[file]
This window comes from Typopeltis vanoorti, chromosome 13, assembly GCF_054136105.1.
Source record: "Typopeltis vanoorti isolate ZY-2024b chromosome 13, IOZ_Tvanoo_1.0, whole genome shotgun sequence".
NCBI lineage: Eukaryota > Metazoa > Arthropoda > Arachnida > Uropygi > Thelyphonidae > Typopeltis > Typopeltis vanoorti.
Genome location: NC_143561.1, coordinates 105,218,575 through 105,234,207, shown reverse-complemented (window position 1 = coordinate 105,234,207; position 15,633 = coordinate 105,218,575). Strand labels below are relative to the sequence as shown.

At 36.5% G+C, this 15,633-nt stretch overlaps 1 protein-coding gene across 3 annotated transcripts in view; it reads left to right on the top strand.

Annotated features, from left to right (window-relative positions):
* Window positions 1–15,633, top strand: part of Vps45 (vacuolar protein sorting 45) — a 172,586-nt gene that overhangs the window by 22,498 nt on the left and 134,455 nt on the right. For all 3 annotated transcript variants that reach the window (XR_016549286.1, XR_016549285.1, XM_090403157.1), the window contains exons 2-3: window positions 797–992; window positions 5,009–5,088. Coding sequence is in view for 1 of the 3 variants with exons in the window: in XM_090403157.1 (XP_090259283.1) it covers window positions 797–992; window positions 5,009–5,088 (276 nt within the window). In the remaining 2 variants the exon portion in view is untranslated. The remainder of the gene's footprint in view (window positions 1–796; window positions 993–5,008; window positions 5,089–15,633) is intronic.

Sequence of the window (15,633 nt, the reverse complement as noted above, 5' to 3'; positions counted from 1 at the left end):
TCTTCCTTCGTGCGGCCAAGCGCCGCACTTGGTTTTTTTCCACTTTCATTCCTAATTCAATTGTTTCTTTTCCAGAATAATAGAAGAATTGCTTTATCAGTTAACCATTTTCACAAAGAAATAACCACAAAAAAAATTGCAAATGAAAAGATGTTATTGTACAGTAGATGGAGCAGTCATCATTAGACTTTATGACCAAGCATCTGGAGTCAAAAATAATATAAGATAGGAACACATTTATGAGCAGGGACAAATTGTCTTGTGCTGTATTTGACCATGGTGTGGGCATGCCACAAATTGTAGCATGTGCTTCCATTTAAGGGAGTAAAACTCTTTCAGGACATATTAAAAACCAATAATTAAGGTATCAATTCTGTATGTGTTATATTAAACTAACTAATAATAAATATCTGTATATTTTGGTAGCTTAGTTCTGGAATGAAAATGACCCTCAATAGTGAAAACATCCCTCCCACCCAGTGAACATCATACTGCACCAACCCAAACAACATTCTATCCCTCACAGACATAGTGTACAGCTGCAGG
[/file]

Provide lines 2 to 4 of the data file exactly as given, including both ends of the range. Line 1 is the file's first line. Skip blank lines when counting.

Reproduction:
Source record: "Typopeltis vanoorti isolate ZY-2024b chromosome 13, IOZ_Tvanoo_1.0, whole genome shotgun sequence".
NCBI lineage: Eukaryota > Metazoa > Arthropoda > Arachnida > Uropygi > Thelyphonidae > Typopeltis > Typopeltis vanoorti.
Genome location: NC_143561.1, coordinates 105,218,575 through 105,234,207, shown reverse-complemented (window position 1 = coordinate 105,234,207; position 15,633 = coordinate 105,218,575). Strand labels below are relative to the sequence as shown.